Note: You can access the most recent set of Early Childhood Development Country Profiles here. The “Country Profiles for Early Childhood Development” are developed by UNICEF in collaboration with Countdown to 2030 Women’s, Children’s and Adolescent’s Health. The profiles are an attempt to compile, in one place, the available data for country
This series considers new scientific evidence for interventions, building on the findings and recommendations of two previous Lancet series on child development (2007, 2011), and proposes pathways for implementation of early childhood development at scale. The series emphasises ‘nurturing care’, especially for children below three years of age, and multi-sectoral interventions starting with health, which can have wide reach to families and young children through health and nutrition.
This review aimed to deepen understanding of the effects of COVID-19 on nurturing care on young children in the Kenyan context. The review draws on empirical evidence from previous pandemics and epidemics, and anecdotal and emerging evidence from the ongoing COVID-19 crisis. The review proposes program and policy strategies to guide the re-orientation of nurturing care, prevent the detrimental effects associated with deteriorating nurturing care environments, and support the optimal development of the youngest and most vulnerable children.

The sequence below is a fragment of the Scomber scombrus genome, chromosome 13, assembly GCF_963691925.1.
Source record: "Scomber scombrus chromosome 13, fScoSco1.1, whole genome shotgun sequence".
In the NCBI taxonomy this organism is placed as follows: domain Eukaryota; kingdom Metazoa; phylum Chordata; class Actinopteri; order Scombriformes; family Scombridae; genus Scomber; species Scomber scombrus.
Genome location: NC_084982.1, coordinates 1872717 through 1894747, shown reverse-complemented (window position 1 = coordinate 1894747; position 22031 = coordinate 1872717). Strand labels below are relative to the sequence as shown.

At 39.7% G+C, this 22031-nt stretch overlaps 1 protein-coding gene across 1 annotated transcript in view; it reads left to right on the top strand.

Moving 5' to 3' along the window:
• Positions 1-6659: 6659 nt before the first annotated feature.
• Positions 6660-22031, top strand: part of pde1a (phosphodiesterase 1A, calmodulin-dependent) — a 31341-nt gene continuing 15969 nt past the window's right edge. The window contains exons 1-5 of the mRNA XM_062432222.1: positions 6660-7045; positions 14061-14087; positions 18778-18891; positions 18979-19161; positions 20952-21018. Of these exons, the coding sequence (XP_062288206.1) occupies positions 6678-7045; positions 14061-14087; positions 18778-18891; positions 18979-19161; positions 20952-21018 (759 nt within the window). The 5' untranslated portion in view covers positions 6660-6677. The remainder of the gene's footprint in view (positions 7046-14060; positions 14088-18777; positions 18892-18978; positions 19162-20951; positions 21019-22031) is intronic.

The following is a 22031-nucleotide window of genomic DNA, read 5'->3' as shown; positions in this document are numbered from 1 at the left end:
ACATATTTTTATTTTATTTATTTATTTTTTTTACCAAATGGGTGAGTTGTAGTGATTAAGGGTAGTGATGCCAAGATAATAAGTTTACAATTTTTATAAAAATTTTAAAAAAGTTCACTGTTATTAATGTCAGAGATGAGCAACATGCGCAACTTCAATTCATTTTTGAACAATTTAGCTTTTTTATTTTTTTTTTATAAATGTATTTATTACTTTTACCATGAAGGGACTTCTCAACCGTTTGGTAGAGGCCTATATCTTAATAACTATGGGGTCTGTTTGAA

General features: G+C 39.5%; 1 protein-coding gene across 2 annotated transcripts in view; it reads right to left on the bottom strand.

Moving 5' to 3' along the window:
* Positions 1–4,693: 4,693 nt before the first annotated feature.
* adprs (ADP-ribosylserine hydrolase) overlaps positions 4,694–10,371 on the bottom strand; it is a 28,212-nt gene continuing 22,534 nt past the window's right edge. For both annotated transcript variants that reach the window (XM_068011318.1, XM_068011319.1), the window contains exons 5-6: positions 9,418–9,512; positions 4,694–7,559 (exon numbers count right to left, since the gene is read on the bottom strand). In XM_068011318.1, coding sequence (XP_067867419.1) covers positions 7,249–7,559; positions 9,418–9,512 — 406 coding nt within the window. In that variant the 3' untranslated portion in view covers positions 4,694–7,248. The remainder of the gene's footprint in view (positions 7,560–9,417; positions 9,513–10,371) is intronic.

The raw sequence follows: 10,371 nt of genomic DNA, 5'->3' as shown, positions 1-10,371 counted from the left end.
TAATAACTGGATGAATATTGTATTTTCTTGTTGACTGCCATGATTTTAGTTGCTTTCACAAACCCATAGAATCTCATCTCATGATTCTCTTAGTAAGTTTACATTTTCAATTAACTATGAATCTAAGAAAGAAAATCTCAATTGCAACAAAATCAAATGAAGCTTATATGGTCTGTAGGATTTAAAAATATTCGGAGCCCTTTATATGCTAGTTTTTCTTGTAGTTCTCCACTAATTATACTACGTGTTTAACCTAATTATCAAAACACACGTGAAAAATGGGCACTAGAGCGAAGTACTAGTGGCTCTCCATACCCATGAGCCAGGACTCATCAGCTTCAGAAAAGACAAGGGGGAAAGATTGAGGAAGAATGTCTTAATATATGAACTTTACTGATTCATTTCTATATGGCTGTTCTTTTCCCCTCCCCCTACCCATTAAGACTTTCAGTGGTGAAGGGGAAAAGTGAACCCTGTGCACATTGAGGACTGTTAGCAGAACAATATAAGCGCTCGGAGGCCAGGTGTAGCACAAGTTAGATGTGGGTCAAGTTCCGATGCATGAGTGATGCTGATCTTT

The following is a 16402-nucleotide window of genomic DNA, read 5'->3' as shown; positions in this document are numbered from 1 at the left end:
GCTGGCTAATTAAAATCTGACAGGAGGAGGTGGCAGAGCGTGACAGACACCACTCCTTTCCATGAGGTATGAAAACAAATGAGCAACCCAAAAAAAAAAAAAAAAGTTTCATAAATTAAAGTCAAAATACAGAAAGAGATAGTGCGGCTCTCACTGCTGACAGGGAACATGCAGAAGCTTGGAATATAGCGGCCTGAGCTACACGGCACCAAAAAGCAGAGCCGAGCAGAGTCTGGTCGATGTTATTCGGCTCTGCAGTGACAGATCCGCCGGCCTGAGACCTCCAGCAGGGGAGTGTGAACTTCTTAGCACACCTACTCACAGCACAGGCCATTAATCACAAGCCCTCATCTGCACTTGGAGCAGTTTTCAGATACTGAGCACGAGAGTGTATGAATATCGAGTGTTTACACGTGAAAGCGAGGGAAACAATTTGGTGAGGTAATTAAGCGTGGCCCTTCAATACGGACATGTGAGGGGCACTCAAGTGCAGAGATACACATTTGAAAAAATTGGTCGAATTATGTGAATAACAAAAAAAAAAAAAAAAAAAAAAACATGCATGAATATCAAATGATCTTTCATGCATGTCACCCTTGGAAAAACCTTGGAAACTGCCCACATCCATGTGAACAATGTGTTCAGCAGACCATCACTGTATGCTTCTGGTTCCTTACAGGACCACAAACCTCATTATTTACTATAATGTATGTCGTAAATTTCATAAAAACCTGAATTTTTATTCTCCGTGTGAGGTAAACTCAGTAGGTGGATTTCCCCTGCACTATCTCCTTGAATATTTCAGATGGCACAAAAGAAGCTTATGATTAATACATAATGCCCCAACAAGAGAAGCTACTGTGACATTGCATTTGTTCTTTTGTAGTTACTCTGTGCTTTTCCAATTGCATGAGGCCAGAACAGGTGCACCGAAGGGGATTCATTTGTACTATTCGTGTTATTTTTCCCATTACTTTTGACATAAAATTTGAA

Dietary guidelines provide advice on what to eat but often do not take into account “how” to eat. Responsive feeding is a key dimension of responsive parenting, involving reciprocity between the child and caregiver during the feeding process and is characterized by caregiver guidance and recognition of the child’s cues of hunger and satiety. Evidence indicates that providing responsive feeding guidance to mothers on how to recognize and respond appropriately to children’s hunger and satiety cues can lead to improved feeding practices and weight status and developmental outcomes among infants and young children. Providing nurturing care to children has indeed been identified as a global priority but the feeding dimension remains untapped, in part, as a result of a lack of clear responsive feeding guidelines during the first 1,000 days of life.
Published in the Journal of Public Health (February 2019), “The effect of a community-based, integrated and nurturing care intervention on early childhood development in rural China” explores whether attention to nurturing care can promote developmental health and reduce developmental delays. The community-based program was implemented in four counties of China, serving parents and their children aged 3 and under. The intervention included attention to all five components of nurturing care. Findings suggest that attention to nurturing care can lead to a reduction in the prevalence of suspected neurodevelopmental delay in children.
A recent paper in The Journal of Nutrition recommends: “Expanding conceptual models of child development to include the 5 components of the Nurturing Care Framework”, and says: “…health and nutrition alone may not be sufficient if children do not experience the learning opportunities, responsive caregiving, and security and safety that are part of the Nurturing Care Framework.”